Business Dynamics VS Human Dynamics
Traditional management consulting firms tend to use frameworks that have been built by notable economists or business professors who espouse expertise in making smarter business decisions. Oddly, many of the consultants who’ve adopted these frameworks haven’t worked in the businesses for which they build frameworks.
While there’s no denying that these people are smart, most have never been in corporate leadership positions that require them to understand and deal with the most critical aspect of any business: human beings. Perhaps that is why typical management consulting frameworks and methods tend to ignore or minimize the ultimate arbiter of any business: the customers.
What do we mean by business dynamics?
Business dynamics are those factors that are used to describe the nature of a business as if it were simply made of widgets. For example, general frameworks like the Porter model isolate five elements including competitive rivalry, threat of new entrants, threat of substitutes, bargaining power of buyers, and bargaining power of suppliers. Analyses in the business dynamics realm also include such things as assessments of scalability, disruptability, and technology.
The value of business dynamics
Business dynamics are useful means of characterizing important aspects of a business and its current state. Each lends to a complete picture of a business – its strengths, weaknesses, opportunities, threats – and a sense for the likely trajectory of the business.
What business dynamics don’t do
But business dynamics tend to miss information that is critical in determining the ultimate success of a business. Importantly, business dynamics don’t consider consumer perceptions of a business, its brand or its products. And because all businesses depend on consumers for success, this is the most critical data of all. Furthermore, historical behavioral data on what consumers have done is important as a measure, but somewhat useless at determining what will happen going forward. Just because someone did something in the past, doesn’t mean they’ll do it again in the future. Context can shift overnight and so can the reasons why a person was compelled to take an action.
Human dynamics form the most important part of business analysis and development because they make a connection directly to those who will determine a business’s fate: the consumers. Human dynamics are not only about what consumers have done, but more importantly, about what they’re thinking and feeling.
Why is this important?
A business can have incredibly strong past performance that ticks the boxes of all the business dynamics measures. But under the hood, the product might be turning consumers off or wearing thin on their nerves. While consumers are still buying the product, they may be less enamored with it.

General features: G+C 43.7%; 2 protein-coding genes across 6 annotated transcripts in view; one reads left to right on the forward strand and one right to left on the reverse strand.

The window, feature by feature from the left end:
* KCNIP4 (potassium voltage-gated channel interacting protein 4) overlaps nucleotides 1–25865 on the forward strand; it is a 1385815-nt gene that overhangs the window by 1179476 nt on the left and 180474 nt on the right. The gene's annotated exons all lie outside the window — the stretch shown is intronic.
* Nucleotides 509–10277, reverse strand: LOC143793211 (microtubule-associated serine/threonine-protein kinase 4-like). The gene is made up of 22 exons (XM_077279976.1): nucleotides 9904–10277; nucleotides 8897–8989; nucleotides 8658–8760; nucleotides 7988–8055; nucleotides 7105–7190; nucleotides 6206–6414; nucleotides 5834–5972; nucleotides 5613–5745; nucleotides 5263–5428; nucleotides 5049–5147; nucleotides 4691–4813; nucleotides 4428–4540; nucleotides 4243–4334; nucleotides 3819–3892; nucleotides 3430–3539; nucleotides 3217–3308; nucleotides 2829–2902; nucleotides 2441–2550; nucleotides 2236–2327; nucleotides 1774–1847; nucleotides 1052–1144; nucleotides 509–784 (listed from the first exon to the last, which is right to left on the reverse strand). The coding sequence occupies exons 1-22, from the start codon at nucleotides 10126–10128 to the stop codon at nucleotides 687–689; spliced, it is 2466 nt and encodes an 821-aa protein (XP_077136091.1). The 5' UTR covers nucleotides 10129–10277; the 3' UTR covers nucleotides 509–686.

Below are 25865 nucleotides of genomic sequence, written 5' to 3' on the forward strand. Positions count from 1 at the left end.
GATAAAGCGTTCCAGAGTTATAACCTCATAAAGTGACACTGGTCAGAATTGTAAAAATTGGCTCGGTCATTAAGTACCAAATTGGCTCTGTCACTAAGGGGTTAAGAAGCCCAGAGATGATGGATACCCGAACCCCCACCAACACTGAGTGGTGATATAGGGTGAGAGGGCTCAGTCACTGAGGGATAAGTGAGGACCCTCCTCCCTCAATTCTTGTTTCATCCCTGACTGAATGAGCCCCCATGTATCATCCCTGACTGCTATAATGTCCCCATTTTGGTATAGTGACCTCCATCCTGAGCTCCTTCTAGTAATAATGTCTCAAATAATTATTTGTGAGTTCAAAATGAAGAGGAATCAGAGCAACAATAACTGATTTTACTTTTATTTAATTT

One could wait and see the result of this in behavioral data down the road, but by that time, you might be too late to fix a business. Instead, human dynamics will allow you to see weaknesses cropping up ahead of the hit to your financials, allowing a company to take action early and effectively.
In the world of innovation and new business identification, the role of human dynamics is even more profound. Innovation and new product identification is far more effective and efficient when you’ve first identified where human sentiment is heading, why, and how you can attach to it. That information isn’t always easy to capture, especially when applied to a specific industry or business. That’s why human dynamics focused on assessing perceived strengths, weaknesses, voids, and wishes becomes critical.
What are human dynamics?
Human dynamics are consumer attitudes, opinions and behaviors that impact what people do. Established psychological theory demonstrates that consumer attitudes always foreshadow behavior, so understanding these factors are most predictive in identifying what people are likely to do. Combined with business dynamics, human insight allows businesses to assess not only where they stand today, but also the relative weight of various strengths and weaknesses as well as hidden problems or market opportunities.
For example, while a competitor may have been able to maintain strong market share for many quarters, consumer attitudes may reveal that customers are not completely satisfied with a product and may jump to a competitor if certain conditions are met. Not only will you have uncovered a market opportunity but you will also have identified how it can be exploited.
The value of human dynamics in developing new businesses
Companies seeking to grow through new product development or by launching new businesses can find undiscovered growth drivers by correctly leveraging human dynamics. Whereas business dynamics are useful in assessing such factors as market maturity, competitive dynamics and scalability; human dynamics are unique and pinpoint where new market opportunities are popping up and for what reasons, unarticulated or heretofore undefined weaknesses that identify new product concepts that deliver against consumer needs, or changing consumer values that alter brand perceptions and open the door for new rivals.
Human dynamics allows users of this information to save time. Since consumers are the ultimate arbiters of all businesses, assessing what consumers think of a particular business category or a specific set of product offers BEFORE going deep on business dynamics enables you to make go/no-go decisions more efficiently and effectively.
While both business dynamics and human dynamics are necessary to complete the current picture of a business, the opportunities that lie before it, and how to seize those opportunities; human dynamics should have primacy in all businesses if the goal is efficient and effective operational and strategic decision-making.
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